TACS = total access communications system
TDMA = time division multiple access
WCDMA = wideband CDMA
3.VISION OF 4G
This new generation of wireless is intended to complement and replace the 3G systems, perhaps in 5 to 10 years. Accessing information anywhere, anytime, with a seamless connection to a wide range of information and services, and receiving a large volume of information, data, pictures, video, and so on, are the keys of the 4G infrastructures. The future 4G infrastructures will consist of a set of various networks using IP (Internet protocol) as a common protocol so that users are in control because they will be able to choose every application and environment. Based on the developing trends of mobile communication, 4G will have broader bandwidth, higher data rate, and smoother and quicker handoff and will focus on ensuring seamless service across a multitude of wireless systems and networks. The key concept is integrating the 4G capabilities with all of the existing mobile technologies through advanced technologies. Application adaptability and being highly dynamic are the main features of 4G services of interest to users. These features mean services can be delivered and be available to the personal preference of different users and support the users' traffic, air interfaces, radio environment, and quality of service. Connection with the network applications can be transferred into various forms and levels correctly and efficiently. The dominant methods of access to this pool of information will be the mobile telephone, PDA, and laptop to seamlessly access the voice communication, high-speed information services ,and entertainment broadcast services. Figure 1 illustrates elements and techniques to support the adaptability of the 4G domain. The fourth generation will encompass all systems from various networks, public to private; operator-driven broadband networks to personal areas; and ad hoc networks. The 4G systems will interoperate with 2G and 3G systems, as well as with digital (broadband) broadcasting systems. In addition, 4G systems will be fully IP-based wireless Internet. This all- encompassing integrated perspective shows the broad range of systems that the fourth generation intends to integrate, from satellite broadband to high altitude platform to cellular 3G and 3G systems to WLL (wireless local loop) and FWA (fixed wireless access) to WLAN (wireless local area network) and PAN (personal area network),all with IP as the integrating mechanism. With 4G, a range of new services and models will be available. These services and models need to be further examined for their interface with the design of 4G systems. Figures 2 and 3 demonstrate the key elements and the seamless connectivity of the networks.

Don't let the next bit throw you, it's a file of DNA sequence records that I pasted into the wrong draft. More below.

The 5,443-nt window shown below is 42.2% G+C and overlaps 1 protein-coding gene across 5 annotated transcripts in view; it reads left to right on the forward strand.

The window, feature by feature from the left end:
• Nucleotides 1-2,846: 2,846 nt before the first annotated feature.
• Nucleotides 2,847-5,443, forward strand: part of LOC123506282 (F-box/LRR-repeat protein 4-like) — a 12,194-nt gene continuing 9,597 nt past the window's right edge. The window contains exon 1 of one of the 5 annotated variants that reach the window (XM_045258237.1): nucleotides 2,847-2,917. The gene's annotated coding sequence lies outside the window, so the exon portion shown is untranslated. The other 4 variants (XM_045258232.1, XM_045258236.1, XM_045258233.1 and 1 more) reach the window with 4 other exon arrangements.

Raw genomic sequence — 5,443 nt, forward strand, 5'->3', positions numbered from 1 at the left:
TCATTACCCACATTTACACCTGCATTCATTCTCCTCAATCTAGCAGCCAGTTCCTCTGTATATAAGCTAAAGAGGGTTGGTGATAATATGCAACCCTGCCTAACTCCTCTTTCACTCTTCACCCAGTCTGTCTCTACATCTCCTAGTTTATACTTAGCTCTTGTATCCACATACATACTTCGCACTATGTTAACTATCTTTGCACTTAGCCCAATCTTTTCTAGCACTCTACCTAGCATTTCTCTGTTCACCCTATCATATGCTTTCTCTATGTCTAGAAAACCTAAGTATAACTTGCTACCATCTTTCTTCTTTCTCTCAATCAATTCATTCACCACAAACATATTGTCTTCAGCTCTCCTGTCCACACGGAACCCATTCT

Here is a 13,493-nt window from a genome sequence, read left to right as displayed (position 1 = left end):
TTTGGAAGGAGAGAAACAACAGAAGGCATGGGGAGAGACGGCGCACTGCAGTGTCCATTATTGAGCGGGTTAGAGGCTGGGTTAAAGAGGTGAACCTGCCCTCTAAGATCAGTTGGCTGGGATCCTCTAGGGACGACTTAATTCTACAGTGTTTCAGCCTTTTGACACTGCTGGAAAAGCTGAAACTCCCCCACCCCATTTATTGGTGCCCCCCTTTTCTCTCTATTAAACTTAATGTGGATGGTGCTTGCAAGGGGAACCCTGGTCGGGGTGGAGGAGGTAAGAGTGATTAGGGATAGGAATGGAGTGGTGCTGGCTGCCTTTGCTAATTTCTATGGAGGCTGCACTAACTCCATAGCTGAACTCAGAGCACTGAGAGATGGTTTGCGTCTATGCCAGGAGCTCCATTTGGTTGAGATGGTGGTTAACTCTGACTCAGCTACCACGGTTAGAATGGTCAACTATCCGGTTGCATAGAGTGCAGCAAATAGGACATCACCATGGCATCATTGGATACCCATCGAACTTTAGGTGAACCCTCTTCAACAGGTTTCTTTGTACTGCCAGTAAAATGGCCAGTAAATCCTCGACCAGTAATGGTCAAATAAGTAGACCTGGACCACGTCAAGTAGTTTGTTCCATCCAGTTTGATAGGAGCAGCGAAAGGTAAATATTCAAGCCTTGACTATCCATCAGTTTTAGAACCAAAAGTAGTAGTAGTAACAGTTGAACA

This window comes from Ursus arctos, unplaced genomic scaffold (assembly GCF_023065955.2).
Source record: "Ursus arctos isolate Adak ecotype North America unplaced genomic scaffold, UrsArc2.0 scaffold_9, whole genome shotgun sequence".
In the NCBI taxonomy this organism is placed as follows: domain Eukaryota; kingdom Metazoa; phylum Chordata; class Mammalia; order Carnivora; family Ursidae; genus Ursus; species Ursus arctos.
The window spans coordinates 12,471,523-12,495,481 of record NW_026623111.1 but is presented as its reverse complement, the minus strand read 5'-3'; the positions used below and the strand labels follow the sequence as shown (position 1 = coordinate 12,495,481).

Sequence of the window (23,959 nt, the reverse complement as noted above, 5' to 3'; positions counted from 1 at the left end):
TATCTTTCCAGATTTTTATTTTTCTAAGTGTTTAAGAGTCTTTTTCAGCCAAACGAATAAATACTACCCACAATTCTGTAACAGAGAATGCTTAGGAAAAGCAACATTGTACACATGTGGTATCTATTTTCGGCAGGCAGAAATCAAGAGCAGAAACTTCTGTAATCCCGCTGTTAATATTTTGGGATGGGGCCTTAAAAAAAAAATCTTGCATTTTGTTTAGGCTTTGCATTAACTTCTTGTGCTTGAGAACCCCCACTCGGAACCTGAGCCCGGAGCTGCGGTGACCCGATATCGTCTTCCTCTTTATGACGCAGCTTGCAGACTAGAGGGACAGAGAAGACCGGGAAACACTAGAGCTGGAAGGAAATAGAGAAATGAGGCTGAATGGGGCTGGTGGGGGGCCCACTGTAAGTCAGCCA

4.KEY 4G TECHNOLOGIES
Some of the key technologies required for 4G are briefly described below:
Orthogonal Frequency Division Multiplexing (OFDM) not only provides clear advantages for physical layer performance, but also a framework for improving layer 2 performance by proposing an additional degree of free- dom. Using ODFM, it is possible to exploit the time domain, the space domain, the frequency domain and even the code domain to optimize radio channel usage. It ensures very robust transmission in multi-path environments with reduced receiver complexity. OFDM also provides a frequency diversity gain, improving the physical layer performance .It is also compatible with other enhancement Technologies, such as smart antennas and MIMO.OFDM modulation can also be employed as a multiple access technology (Orthogonal Frequency Division Multiple Access; OFDMA). In this case, each OFDM symbol can transmit information to/from several users using a different set of sub carriers (sub channels). This not only provides additional flexibility for resource allocation (increasing the capacity), but also enables cross-layer optimization of radio link usage.
4.2 SOFTWARE DEFINED RADIO
Software Defined Radio (SDR) benefits from todayâ„¢s high processing power to develop multi-band, multi-standard base stations and terminals. Although in future the terminals will adapt the air interface to the available radio access technology, at present this is done by the infrastructure.
Several infrastructure gains are expected from SDR. For example, to increase network capacity at a specific time (e.g. during a sports event),an operator will reconfigure its network adding several modems at a given Base Transceiver Station (BTS). SDR makes this reconfiguration easy. In the context of 4G systems, SDR will become an enabler for the aggregation of multi-standard pico/micro cells. For a manufacturer, this can be a powerful aid to providing multi-standard, multi-band equipment with reduced development effort and costs through simultaneous multi-channel processing.
4.3 MULTIPLE-INPUT MULTIPLE â€œOUTPUT
MIMO uses signal multiplexing between multiple transmitting antennas (space multiplex) and time or frequency. It is well suited to OFDM, as it is possible to process independent time symbols as soon as the OFDM waveform is correctly designed for the channel. This aspect of OFDM greatly simplifies processing. The signal transmitted by m antennas is received by n antennas. Processing of the received signals may deliver several performance improvements:range, quality of received signal and spectrum efficiency. In principle, MIMO is more efficient when many multiple path signals are received. The performance in cellular deployments is still subject to research and simulations . However, it is generally admitted that the gain in spectrum efficiency is directly related to the minimum number of antennas in the link.
4.4 HANDOVER AND MOBILITY
Handover technologies based on mobileIP technology have been considered for data and voice. Mobile IP techniques are slow but can be accelerated with classical methods (hierarchical, fast mobile IP).